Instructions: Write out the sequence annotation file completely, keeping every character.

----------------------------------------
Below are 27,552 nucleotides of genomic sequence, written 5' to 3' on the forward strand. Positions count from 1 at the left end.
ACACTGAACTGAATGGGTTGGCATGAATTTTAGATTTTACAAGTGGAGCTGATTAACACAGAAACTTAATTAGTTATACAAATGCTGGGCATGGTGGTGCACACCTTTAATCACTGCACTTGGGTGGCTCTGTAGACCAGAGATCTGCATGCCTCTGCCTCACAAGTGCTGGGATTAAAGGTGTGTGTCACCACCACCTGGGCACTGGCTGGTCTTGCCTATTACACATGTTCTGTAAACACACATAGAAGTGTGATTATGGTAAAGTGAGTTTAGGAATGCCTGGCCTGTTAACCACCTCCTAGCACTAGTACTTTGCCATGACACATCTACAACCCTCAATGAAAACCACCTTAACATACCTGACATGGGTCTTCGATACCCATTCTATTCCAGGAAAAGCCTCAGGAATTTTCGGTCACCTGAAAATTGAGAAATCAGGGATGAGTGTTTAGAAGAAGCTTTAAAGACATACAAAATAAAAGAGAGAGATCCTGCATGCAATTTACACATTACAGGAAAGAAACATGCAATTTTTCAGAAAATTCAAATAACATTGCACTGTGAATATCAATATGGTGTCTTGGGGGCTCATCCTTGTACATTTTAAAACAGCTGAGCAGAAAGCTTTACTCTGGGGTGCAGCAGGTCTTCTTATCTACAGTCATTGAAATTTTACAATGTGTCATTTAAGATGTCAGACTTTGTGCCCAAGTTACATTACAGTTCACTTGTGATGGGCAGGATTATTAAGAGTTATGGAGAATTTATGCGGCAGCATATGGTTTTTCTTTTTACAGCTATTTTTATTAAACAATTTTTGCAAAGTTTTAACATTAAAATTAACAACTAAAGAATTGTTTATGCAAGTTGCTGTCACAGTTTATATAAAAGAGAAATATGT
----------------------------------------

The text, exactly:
Below are 27,552 nucleotides of genomic sequence, written 5' to 3' on the forward strand. Positions count from 1 at the left end.
ACACTGAACTGAATGGGTTGGCATGAATTTTAGATTTTACAAGTGGAGCTGATTAACACAGAAACTTAATTAGTTATACAAATGCTGGGCATGGTGGTGCACACCTTTAATCACTGCACTTGGGTGGCTCTGTAGACCAGAGATCTGCATGCCTCTGCCTCACAAGTGCTGGGATTAAAGGTGTGTGTCACCACCACCTGGGCACTGGCTGGTCTTGCCTATTACACATGTTCTGTAAACACACATAGAAGTGTGATTATGGTAAAGTGAGTTTAGGAATGCCTGGCCTGTTAACCACCTCCTAGCACTAGTACTTTGCCATGACACATCTACAACCCTCAATGAAAACCACCTTAACATACCTGACATGGGTCTTCGATACCCATTCTATTCCAGGAAAAGCCTCAGGAATTTTCGGTCACCTGAAAATTGAGAAATCAGGGATGAGTGTTTAGAAGAAGCTTTAAAGACATACAAAATAAAAGAGAGAGATCCTGCATGCAATTTACACATTACAGGAAAGAAACATGCAATTTTTCAGAAAATTCAAATAACATTGCACTGTGAATATCAATATGGTGTCTTGGGGGCTCATCCTTGTACATTTTAAAACAGCTGAGCAGAAAGCTTTACTCTGGGGTGCAGCAGGTCTTCTTATCTACAGTCATTGAAATTTTACAATGTGTCATTTAAGATGTCAGACTTTGTGCCCAAGTTACATTACAGTTCACTTGTGATGGGCAGGATTATTAAGAGTTATGGAGAATTTATGCGGCAGCATATGGTTTTTCTTTTTACAGCTATTTTTATTAAACAATTTTTGCAAAGTTTTAACATTAAAATTAACAACTAAAGAATTGTTTATGCAAGTTGCTGTCACAGTTTATATAAAAGAGAAATATGT